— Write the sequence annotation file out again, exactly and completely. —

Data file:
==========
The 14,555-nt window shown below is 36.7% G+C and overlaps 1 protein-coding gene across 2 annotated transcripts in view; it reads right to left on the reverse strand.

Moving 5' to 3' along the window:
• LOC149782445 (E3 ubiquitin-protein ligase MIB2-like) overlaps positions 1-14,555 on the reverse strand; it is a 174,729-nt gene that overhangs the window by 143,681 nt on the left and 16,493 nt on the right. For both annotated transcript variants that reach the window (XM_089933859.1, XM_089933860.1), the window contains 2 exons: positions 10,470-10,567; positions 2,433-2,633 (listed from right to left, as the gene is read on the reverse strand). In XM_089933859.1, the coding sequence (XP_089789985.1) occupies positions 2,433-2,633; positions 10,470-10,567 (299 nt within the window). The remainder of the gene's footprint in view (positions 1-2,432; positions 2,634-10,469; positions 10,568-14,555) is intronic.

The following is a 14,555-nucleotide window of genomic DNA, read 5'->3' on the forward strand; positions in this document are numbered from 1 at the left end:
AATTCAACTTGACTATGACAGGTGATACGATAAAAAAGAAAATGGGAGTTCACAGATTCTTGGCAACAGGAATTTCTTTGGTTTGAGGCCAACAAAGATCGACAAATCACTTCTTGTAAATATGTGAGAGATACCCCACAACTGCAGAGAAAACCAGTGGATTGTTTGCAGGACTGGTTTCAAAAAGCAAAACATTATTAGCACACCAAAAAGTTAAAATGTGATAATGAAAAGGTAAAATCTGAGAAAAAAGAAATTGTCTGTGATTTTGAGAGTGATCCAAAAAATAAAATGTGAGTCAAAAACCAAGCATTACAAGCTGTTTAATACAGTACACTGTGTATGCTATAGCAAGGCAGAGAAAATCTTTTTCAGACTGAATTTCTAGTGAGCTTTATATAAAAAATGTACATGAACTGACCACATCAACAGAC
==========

The 14,555-nt window shown below is 36.7% G+C and overlaps 1 protein-coding gene across 2 annotated transcripts in view; it reads right to left on the reverse strand.

Moving 5' to 3' along the window:
• LOC149782445 (E3 ubiquitin-protein ligase MIB2-like) overlaps positions 1-14,555 on the reverse strand; it is a 174,729-nt gene that overhangs the window by 143,681 nt on the left and 16,493 nt on the right. For both annotated transcript variants that reach the window (XM_089933859.1, XM_089933860.1), the window contains 2 exons: positions 10,470-10,567; positions 2,433-2,633 (listed from right to left, as the gene is read on the reverse strand). In XM_089933859.1, the coding sequence (XP_089789985.1) occupies positions 2,433-2,633; positions 10,470-10,567 (299 nt within the window). The remainder of the gene's footprint in view (positions 1-2,432; positions 2,634-10,469; positions 10,568-14,555) is intronic.

The following is a 14,555-nucleotide window of genomic DNA, read 5'->3' on the forward strand; positions in this document are numbered from 1 at the left end:
AATTCAACTTGACTATGACAGGTGATACGATAAAAAAGAAAATGGGAGTTCACAGATTCTTGGCAACAGGAATTTCTTTGGTTTGAGGCCAACAAAGATCGACAAATCACTTCTTGTAAATATGTGAGAGATACCCCACAACTGCAGAGAAAACCAGTGGATTGTTTGCAGGACTGGTTTCAAAAAGCAAAACATTATTAGCACACCAAAAAGTTAAAATGTGATAATGAAAAGGTAAAATCTGAGAAAAAAGAAATTGTCTGTGATTTTGAGAGTGATCCAAAAAATAAAATGTGAGTCAAAAACCAAGCATTACAAGCTGTTTAATACAGTACACTGTGTATGCTATAGCAAGGCAGAGAAAATCTTTTTCAGACTGAATTTCTAGTGAGCTTTATATAAAAAATGTACATGAACTGACCACATCAACAGAC